The Economist has this article about how designers are using software to evolve better designs. The approach is called evolutionary design and it “enables a computer to run through tens of millions of variations on an invention until it hits on the best solution to a problem.”
The system takes the design blueprints as a genetic makeup and then evolves a population of different designs. Ones, that work well, are discarded and those that are promising are mixed with other promising designs. This process is repeated for perhaps millions of generations until some truly “inspired” designs are generated.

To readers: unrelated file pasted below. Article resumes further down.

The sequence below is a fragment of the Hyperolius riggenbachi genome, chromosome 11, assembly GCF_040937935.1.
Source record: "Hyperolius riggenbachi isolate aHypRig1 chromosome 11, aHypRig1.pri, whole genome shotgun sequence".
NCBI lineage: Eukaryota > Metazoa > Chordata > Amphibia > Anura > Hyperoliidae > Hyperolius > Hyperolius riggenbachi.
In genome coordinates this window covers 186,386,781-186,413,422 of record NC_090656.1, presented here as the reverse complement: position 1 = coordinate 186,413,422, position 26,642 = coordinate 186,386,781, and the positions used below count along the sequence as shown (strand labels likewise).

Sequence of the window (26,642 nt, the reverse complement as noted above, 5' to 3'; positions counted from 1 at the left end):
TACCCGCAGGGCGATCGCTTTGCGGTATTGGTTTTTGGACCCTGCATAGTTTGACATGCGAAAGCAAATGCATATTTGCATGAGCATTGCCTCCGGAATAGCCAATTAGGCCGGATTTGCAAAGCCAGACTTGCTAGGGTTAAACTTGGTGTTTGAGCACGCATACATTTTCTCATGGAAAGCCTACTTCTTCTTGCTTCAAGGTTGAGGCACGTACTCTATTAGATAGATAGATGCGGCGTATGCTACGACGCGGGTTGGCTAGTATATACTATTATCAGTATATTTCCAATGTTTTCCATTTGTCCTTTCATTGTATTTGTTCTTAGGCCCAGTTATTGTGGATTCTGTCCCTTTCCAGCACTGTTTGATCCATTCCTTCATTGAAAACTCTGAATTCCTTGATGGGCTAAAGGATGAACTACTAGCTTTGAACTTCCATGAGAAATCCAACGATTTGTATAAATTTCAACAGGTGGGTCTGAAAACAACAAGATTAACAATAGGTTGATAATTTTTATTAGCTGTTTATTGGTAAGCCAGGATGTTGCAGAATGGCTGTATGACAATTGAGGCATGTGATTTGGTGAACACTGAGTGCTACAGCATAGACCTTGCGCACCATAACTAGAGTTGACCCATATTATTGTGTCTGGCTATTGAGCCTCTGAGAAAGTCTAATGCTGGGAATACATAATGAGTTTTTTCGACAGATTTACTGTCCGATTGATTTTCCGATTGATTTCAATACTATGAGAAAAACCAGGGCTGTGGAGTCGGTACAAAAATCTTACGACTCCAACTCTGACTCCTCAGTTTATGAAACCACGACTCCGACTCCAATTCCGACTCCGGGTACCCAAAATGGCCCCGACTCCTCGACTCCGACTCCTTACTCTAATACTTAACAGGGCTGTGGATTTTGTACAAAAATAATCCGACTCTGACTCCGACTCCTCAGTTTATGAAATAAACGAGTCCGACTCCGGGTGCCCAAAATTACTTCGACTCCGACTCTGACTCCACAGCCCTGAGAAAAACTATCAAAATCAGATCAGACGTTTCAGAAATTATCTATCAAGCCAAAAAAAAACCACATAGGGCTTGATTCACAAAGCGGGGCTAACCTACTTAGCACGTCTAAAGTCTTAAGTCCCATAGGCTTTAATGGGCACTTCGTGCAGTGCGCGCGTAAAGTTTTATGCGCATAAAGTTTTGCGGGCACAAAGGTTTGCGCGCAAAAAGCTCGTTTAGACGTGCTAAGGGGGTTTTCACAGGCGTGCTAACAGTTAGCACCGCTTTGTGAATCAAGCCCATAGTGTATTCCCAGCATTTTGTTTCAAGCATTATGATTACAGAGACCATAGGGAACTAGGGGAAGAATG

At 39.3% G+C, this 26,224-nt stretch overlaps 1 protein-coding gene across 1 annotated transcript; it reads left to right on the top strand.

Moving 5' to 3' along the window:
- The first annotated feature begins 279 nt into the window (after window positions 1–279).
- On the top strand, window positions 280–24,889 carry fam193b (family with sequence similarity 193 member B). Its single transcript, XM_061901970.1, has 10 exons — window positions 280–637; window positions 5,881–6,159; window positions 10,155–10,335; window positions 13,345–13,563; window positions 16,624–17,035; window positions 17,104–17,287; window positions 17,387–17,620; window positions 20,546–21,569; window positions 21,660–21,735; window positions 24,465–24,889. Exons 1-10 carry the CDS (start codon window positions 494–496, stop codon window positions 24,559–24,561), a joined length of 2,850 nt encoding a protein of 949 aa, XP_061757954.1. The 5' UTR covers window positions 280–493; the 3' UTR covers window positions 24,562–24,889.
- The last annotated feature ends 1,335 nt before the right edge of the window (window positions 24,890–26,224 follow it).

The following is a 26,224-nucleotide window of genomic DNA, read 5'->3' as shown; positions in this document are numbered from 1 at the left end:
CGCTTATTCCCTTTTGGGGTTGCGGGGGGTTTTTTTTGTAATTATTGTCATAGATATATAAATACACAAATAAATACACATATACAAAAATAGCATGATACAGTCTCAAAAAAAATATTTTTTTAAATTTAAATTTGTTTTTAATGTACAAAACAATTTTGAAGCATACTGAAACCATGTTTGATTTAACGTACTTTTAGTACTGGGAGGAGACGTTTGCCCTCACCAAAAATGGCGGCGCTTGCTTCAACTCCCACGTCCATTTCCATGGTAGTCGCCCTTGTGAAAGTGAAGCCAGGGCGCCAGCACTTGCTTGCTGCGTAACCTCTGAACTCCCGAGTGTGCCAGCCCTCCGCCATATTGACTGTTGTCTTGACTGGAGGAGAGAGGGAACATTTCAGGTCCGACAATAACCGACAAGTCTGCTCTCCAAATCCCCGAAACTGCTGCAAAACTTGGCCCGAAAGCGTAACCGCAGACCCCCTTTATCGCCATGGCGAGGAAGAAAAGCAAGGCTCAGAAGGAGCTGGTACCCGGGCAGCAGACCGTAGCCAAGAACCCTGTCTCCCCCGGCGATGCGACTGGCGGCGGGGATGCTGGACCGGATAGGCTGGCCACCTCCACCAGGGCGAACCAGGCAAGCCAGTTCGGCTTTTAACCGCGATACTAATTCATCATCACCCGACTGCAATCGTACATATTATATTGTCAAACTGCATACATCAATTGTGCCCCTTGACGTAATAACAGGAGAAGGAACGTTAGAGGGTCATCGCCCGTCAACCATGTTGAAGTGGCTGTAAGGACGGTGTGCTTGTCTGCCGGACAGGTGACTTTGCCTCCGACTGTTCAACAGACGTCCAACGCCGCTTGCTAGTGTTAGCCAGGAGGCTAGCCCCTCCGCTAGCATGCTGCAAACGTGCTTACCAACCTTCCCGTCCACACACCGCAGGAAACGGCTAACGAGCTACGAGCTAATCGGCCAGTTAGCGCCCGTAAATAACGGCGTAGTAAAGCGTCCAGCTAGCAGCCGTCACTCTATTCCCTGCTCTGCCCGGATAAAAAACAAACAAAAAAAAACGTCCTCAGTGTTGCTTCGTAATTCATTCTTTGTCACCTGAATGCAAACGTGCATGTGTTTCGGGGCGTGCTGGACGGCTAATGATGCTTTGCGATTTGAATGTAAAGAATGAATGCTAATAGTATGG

The article describes cases where evolutionary design has come up with novel designs that human designers had not thought of. For instance:
- At the University of Sydney, in Australia, Steve Manos used an evolutionary algorithm to come up with novel patterns in a type of optical fibre that has air holes shot through its length. Normally, these holes are arranged in a hexagonal pattern, but the algorithm generated a bizarre flower-like pattern of holes that no human would have thought of trying. It doubled the fibre’s bandwidth.
The evolutionary algorithm (creating and mixing blueprints) is quite easy to develop (I once wrote one), the hard part is evaluating which designs are “good”. That is done using a software simulation of the designs and is the true constraint on this novel technology.
Still, very interesting.